It’s almost mandatory to ask these days, when the children have a friend over, if the visitor is vegetarian. Or dairy-free. Or gluten intolerant. Especially, I have to say, among the girls. Among my own friends, I can immediately think of two who don’t eat fish, four vegetarians, one who’s dairy-free and two who eat no sugar. I’m leaving out the one who only eats raw food and the one who doesn’t eat cheese or garlic because I’m my mother’s daughter.
I was brought up by someone who’s pretty scornful about certain elements of so-called healthy eating. The household did once switch from sea salt to table salt because we were all being too liberal with the flakes at lunchtime, but, on the whole, vegetarians were dismissed as fussy eaters and allergies considered ‘tiresome’. It was reluctantly accepted that my brother can’t eat strawberries, but I’m not sure eggs would have been shown the same understanding.
On Saturday, Bel brought a friend to supper who lives partly in California and who mentioned he was gluten sensitive before he sat down (I’m not suggesting the two things are related). As the chicken pie was topped with pastry and he didn’t like salad-‘rabbit food’ (so not a skinny soya latte person)-his would be a lean dinner. Ice cream, which I offered as an alternative to profiteroles, can be chock-a-block with gluten apparently. He couldn’t have been nicer about it and I think filled up on mashed potatoes. This was a happier outcome than the first time I came across gluten as a health hazard.
Some Americans came to stay last year. He was a childhood friend of Zam’s, scarcely seen since.
I hadn’t met the wife or children and they wanted to see the house before we moved and to spend an afternoon fishing. I left lunch on the table before going on a school run of some sort and came back to find they’d left me plenty to eat. Zam took me aside and explained that three out of four members of the family were gluten intolerant and therefore unable to eat the quiche, bread or bulgar wheat. They had, in fact, brought their own food.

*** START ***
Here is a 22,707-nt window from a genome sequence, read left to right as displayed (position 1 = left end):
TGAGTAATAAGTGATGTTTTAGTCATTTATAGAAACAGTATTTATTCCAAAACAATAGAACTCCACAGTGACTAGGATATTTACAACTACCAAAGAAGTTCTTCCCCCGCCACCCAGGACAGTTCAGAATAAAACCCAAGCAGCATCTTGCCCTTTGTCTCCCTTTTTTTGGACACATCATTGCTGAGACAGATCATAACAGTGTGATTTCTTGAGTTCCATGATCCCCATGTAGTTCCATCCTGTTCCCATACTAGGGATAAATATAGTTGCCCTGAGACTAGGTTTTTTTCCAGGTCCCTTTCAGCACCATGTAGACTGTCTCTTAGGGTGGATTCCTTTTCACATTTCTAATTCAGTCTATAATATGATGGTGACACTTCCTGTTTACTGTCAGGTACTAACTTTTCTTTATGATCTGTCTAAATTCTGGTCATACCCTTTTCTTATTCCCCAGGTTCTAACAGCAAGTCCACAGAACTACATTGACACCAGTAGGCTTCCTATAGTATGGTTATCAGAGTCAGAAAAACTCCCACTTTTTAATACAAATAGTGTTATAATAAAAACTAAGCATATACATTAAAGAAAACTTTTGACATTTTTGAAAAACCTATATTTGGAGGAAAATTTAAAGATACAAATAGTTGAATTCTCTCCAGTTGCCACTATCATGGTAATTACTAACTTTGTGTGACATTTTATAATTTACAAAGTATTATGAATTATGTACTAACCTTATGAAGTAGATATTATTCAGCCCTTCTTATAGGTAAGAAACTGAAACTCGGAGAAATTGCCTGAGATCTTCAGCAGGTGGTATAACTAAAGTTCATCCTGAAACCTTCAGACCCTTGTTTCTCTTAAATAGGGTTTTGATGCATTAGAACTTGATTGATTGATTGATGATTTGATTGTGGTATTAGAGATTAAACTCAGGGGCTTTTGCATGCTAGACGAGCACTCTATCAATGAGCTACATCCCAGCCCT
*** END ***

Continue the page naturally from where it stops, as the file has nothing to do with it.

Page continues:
Our guests politely explained that we couldn’t use the bread knife to cut the salami, which, of course, makes sense in terms of gluten contamination, but was greeted with astonishment by our children, who have inherited the family approach to contamination in general.
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When I think of food hygiene, I always think of the house we stayed in every year as children, in which the same ham seemed to live forever and the shooting lunch was a mildly reheated stew that slopped about in the back of the car all morning before being given a last blast on a gas ring. The Americans, I suspected, had put me in the same camp.
‘I’ll make a cake for tea,’
I offered, feeling that perhaps our hosting was going a little bit awry. ‘Not for you, obviously,’
I added hastily. ‘I could make something else… And no gluten in the steak and chips for supper.’
Culinary success peaked when Zam made a jug of healthy cordial, which was much enjoyed until we looked at the label. They went off to fish and the phonecalls began. They wouldn’t stay the night after all, but would fish and return for tea and dinner. Actually, they wouldn’t stay for dinner as the children were very tired. In fact, they wouldn’t come back for tea, but preferred to head off. The visit had shrunk from a weekend to a night to a day to a lunch.
They’d left a coat behind and, as they were staying with their original hosts nearby, Zam decided to return it. It was the least we could do. There was no sign of the mother-the poor woman had spent the past three hours being sick, thoroughly poisoned by the most innocuous bottle in our kitchen from which Zam had made the refreshing cordial. The modern diet is a minefield, detonated in this case by lemon barley water.
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